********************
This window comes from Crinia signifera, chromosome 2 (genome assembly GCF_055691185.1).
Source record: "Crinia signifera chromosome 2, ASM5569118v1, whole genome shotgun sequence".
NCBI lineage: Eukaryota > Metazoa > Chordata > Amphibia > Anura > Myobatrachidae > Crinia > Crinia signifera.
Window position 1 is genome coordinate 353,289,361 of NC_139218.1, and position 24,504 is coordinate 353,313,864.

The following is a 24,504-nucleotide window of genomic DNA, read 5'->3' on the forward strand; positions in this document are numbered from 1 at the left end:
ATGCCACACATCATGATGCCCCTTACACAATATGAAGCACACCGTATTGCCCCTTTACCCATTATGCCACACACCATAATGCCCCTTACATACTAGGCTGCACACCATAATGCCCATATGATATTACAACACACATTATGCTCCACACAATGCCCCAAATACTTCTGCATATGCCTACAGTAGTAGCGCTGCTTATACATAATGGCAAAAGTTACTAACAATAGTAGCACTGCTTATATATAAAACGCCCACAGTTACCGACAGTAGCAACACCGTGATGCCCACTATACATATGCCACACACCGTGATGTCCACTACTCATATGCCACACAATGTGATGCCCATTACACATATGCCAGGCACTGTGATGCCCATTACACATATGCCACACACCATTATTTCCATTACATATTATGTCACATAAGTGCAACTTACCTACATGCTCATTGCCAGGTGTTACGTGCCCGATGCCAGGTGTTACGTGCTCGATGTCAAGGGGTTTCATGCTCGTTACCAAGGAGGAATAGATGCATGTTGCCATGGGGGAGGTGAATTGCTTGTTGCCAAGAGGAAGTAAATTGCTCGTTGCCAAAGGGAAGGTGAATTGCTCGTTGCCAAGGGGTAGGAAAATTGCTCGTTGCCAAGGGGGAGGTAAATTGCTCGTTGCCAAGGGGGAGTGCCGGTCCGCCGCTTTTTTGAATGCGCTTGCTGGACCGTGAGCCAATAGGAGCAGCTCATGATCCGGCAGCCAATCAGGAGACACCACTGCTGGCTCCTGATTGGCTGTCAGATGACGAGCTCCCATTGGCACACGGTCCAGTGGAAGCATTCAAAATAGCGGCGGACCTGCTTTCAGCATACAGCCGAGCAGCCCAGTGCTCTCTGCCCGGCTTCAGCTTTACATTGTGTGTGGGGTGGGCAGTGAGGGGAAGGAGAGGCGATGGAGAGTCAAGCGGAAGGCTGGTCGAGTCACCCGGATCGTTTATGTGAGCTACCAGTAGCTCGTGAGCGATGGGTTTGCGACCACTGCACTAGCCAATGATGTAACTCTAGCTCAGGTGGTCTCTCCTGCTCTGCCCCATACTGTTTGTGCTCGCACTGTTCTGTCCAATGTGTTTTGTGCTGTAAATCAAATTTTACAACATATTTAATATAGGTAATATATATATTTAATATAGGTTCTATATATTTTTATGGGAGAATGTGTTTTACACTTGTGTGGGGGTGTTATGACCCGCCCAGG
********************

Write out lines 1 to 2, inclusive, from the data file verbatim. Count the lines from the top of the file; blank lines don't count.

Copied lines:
This window comes from Crinia signifera, chromosome 2 (genome assembly GCF_055691185.1).
Source record: "Crinia signifera chromosome 2, ASM5569118v1, whole genome shotgun sequence".